Take a spoon, turn it upside down, and use it to scrape the very back portion of your tongue. (Don't be surprised if you find you have an active gag reflex.) Take a look at the material that has been scrapped off, usually its a thick whitish material. Now, take a whiff of it. Not so bad? Pretty nasty? This smell, as opposed to the sampling from the anterior portion of your tongue, is probably the way your breath smells to others.

The fundamental cause of bad breath is...

So now you know, the fundamental cause of bad breath for most people is the whitish coating that covers the surface of the posterior portion of their tongue. More accurately, bad breath is caused by the bacteria that live in this coating. (The second most common fundamental cause of bad breath is bacteria that live and accumulate elsewhere in a person's mouth.)

The remainder of the text on this page describes various methods by which dental researchers attempt to quantify levels of bad breath. If you're interested in this topic of course please read on, otherwise you may want to skip on to our next page of topic bad breath.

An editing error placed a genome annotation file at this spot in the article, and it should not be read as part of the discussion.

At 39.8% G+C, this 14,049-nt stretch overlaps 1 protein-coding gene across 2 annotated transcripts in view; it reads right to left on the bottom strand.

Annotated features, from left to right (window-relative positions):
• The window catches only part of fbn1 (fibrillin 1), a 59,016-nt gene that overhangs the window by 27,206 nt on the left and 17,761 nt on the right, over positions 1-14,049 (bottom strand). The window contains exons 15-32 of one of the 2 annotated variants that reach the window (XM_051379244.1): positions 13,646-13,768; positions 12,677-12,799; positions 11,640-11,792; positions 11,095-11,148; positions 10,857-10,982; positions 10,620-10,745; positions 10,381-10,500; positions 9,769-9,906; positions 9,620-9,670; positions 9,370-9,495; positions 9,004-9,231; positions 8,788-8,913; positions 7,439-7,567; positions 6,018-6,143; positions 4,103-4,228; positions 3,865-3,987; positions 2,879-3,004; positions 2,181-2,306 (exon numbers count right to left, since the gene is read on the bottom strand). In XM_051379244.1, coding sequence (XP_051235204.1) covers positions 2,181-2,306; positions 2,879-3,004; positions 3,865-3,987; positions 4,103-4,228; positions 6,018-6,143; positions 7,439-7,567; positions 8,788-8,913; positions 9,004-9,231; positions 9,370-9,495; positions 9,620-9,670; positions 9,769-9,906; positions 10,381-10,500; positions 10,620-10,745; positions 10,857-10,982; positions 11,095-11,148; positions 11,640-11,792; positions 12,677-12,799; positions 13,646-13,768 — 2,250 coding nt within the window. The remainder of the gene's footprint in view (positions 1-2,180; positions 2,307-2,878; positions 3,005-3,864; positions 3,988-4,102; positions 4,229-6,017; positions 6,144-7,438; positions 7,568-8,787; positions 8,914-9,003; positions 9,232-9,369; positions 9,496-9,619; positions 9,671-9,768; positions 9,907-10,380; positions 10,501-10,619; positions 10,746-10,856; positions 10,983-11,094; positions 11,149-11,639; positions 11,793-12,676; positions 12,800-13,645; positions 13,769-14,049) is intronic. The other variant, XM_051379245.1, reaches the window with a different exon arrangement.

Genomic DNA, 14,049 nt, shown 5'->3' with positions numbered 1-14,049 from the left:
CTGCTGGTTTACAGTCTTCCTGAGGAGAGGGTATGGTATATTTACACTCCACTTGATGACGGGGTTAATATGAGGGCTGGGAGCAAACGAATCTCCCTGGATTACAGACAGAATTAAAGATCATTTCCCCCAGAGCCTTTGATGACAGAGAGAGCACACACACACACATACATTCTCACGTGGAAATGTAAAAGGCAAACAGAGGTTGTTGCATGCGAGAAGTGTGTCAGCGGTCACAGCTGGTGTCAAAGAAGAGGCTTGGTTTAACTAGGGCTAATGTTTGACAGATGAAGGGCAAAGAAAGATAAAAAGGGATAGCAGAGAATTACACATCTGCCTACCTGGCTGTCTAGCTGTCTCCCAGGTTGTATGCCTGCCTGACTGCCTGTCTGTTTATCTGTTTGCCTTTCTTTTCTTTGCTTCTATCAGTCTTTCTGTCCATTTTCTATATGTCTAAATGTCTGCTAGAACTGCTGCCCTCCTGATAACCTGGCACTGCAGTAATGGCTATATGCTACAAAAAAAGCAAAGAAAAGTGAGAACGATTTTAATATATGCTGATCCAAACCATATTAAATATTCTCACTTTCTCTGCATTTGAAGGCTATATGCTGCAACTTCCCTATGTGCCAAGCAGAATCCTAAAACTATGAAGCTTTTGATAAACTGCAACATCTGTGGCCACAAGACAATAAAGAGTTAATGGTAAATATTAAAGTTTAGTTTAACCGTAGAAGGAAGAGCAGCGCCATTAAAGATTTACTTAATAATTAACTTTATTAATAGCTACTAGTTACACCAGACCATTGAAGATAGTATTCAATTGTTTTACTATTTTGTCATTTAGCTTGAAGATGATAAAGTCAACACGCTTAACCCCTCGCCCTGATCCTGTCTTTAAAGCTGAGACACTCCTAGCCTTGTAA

How academic researchers test for bad breath.

Before a dental researcher can evaluate various cures for bad breath they must first have a way to measure its severity, both initially and after the cure they are studying has been administered. Some of the different methods researchers have used to measure bad breath are discussed below.

Organoleptic judging of bad breath.

Judging of a person's bad breath by way of organoleptic testing simply means that the one performing the breath evaluation has used their sense of smell (their nose) as the means for making the determination. Historically this method of breath testing has been a frequent choice among dental researchers. Noses are readily available, inexpensive to obtain and operate, and to their credit noses can detect up to 10,000 different smells.